Not really a business as I don’t actually sell anything. I make designs, mostly requests, for things that people want boxes for. I started by creating replica boxes for the more rare games I never thought I’d have complete in box. Since the printing process I had available (commercial grade color printer/copiers) could not print onto full thickness stock, I had to get innovative with how I reinforced the thinner cardboard. This led to making a pocket for the manuals to sit in as well as using the Coleco-style cart retention to shore up the middle and sides. Since the thinner copier stock can be ran through twice, I came up with the idea of printing on both sides to give the inside of the box a cool look that was specific to each game. The unofficial Piggy Bank box being the first one to have this with the gold coins pattern on the inside.
6.4: What is Digital Press?
Digital Press is an online forum for every popular video game in existence, home of the original Intellivision database and collection checklist, and is home to people that just love the Intellivision. The official DP Collector’s Guide is referred-to even now as the authoritative resource for scarcity and value of games in the classic catalog.
6.4: Who are The Intellivisionaries?
The Intellivisionaries is a podcast (43 episodes as of 2022) that features and focuses on the classic Intellivision (with a little Amico mention). The hosts "go deep" on a game from the classic catalog in each episode, and include game reviews, listener feedback, and interviews with the Blue Sky Rangers and other developers of the games we all know and love.
Every episode is highly polished, and none of the regular ‘casts are less than three hours in length. The show is often the authoritative source for what happened or what is happening in the classic Intellivision galaxy.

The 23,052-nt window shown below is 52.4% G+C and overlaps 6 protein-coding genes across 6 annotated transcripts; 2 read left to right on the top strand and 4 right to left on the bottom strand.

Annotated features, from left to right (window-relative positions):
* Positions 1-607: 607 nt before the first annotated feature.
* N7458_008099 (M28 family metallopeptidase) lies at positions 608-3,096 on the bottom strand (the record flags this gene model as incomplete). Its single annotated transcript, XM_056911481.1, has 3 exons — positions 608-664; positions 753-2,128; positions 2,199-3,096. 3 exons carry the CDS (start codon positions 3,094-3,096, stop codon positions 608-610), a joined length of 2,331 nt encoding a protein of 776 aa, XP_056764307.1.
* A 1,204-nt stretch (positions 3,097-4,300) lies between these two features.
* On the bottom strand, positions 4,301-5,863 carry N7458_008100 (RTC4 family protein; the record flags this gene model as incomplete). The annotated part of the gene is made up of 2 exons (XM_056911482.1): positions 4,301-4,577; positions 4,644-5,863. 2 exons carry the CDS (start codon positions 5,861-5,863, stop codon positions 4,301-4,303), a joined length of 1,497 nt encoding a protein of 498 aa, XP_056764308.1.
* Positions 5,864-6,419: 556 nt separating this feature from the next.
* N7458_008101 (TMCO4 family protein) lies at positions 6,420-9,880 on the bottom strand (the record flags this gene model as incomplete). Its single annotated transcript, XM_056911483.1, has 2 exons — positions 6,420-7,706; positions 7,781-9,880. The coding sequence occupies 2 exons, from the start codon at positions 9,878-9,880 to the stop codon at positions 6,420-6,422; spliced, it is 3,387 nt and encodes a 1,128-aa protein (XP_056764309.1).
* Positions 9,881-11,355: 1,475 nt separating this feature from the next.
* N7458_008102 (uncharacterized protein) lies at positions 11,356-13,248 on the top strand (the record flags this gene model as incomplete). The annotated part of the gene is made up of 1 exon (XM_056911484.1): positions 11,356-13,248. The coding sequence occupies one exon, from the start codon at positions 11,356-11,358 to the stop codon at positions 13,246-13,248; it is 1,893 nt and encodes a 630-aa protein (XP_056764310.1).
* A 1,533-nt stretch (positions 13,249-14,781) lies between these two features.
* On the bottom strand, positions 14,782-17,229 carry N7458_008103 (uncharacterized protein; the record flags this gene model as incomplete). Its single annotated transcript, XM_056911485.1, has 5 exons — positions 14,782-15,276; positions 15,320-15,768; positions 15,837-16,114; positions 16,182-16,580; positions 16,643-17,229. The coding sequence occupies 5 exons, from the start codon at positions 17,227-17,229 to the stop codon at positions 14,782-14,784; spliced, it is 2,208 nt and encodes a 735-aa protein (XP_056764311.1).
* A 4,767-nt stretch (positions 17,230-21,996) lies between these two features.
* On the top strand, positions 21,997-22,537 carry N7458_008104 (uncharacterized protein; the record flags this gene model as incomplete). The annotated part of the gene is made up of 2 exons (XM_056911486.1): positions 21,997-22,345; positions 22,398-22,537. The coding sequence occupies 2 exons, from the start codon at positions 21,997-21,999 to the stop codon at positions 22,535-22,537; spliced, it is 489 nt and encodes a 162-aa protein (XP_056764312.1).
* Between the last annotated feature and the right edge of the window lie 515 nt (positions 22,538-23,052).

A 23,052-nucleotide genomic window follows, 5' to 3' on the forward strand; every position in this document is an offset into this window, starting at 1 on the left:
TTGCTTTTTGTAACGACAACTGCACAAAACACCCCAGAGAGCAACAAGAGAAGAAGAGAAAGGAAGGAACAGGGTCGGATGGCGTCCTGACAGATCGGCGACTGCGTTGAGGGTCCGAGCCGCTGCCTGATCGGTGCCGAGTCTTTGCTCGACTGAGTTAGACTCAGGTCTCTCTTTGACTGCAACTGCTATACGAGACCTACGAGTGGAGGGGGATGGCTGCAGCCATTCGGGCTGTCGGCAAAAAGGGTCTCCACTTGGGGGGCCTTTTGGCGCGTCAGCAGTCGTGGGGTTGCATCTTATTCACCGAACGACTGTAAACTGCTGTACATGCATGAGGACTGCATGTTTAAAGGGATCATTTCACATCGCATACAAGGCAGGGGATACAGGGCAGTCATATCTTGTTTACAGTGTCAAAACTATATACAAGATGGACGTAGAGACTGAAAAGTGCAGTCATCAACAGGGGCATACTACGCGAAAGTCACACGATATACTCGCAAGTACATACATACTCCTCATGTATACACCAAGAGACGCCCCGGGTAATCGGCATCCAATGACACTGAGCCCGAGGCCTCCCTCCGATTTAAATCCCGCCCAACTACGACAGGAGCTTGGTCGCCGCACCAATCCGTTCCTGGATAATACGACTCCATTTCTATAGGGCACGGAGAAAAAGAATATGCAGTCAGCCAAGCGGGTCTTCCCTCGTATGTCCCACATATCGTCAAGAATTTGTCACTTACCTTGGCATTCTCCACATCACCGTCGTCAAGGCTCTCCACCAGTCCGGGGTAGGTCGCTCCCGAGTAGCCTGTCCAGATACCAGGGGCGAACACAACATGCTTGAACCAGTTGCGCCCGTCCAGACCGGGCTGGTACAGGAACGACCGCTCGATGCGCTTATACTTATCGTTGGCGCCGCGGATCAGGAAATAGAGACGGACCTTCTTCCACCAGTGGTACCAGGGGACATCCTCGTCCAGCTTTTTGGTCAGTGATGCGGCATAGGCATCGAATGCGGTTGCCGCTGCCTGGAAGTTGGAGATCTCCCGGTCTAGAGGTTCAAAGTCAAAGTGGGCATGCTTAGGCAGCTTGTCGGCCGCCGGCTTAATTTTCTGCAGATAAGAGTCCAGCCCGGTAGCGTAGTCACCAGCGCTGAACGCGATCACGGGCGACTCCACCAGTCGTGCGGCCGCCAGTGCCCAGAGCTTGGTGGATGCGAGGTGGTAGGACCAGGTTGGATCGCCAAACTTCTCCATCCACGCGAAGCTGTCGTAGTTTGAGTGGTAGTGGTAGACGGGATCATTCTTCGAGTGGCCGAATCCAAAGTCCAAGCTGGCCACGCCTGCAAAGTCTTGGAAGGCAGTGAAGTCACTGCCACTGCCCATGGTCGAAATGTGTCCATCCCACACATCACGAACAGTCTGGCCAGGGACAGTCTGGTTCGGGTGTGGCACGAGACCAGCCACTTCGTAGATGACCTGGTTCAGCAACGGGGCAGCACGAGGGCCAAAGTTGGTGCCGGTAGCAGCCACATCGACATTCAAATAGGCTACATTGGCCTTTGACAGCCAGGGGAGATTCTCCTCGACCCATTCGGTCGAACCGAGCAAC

6.4: What are The Intellivisionaries Podcast episodes?
All episodes from the first in 2013, to present (2022):
Episode 1 The Master Component and other Hardware
Episode 2 Astrosmash and other Intellivision Fun
Episode 3 Microsurgeon Interviews and More
Episode 4 Christmas Carol and More
Episode 5 Bomb Squad
Episode 6 The Dreadnaught Factor
Episode 7 Baseballs
Episode 8 Sea Battle
Episode 9 Beauty and the Beast
Episode 10 ADnD Treasure of Tarmin
Episode 11 Q Bert
Episode 12 Thin Ice
Episode 13 Las Vegas Poker and Blackjack
Episode 14 Dracula
Episode 15 Donkey Kong DK D2K Arcade
Episode 16 Thunder Castle
Episode 17 Math Word and Learning Fun
Episode 18 Basketballs
Episode 19 Tron Maze A Tron
Episode 20 Boulder Dash
Episode 21 Deck The Shelves with New Brew Multis
Episode 22 Of Robots n Garbage
Episode 23 Truckin Christmas
Episode 24 Twice The Bits of Atari
Episode 25 Zaxxon Space Raid
Episode 26 Masters of the Universe The Power of He Man
Episode 27 Rick Rolled Retro
Episode 28 Space Spartans
Episode 29 Pac Man Ms Pac Man
Episode 30 Royal Dealer
Episode 31 Vectron
Episode 32 Portland or Bus
Episode 33 TRON Solar Sailer
Episode 34 Easter Eggs Anyone
Episode 35 Space Patrol
Episode 36 Shark Shark
Episode 37 Amico Portland and Baum Oh My
Episode 38 Happy Trails and Loco Motion
Episode 39 Distanced Intelligence
Episode 40 Marketing Art n Christmas
Episode 41 Top 10 of the 125 part 1
Episode 42 Top 10 of the 125 part 2
Episode 43 Bus Full of Homebrews
Special Edition 1
Special Edition 2
Special Edition 3
Special Edition 4
Special Edition 5 In Memoriam Keith Robinson
Special Edition 6 Where Have they Been
Special Edition 7 A New Intellivision Console
Special Edition 8 PRGE 2018
Special Edition 9 PRGE 2018 Wrap-up
Special Edition 10 Christmas 2018
Special Edition 11 Summer Ketchup Catsup
Special Edition 12 Year end Outtakes
6.4: What is NAVA?
The North Atlantic Video Game Aficionados is a monthly event bringing gamers of all ages together for competition, trade, and chatter. It paused operation in 2020 due to COVID-19, we await its return!
6.4: What is Sibling Rivalry podcast?
AJ and Tim are a sister-and-brother team that "drink a beer and play a game", reliving their youth by playing Inty games and showing them on Youtube.
Their exhibition booth at PRGE 2022 hosted the Intellivision Virtual Game Room.
Intellivision is a trademark of © Intellivision Entertainment, Inc. Intellivision, Blue Sky Rangers Inc, the Intellivision logotype and the Running Man logo are registered trademarks ® of Intellivision Entertainment, Inc. Other trademarks are the properties of the trademark owners. Use of these trademarks is for historical and contextual purposes only and do not imply any endorsement or connection with IE or its properties.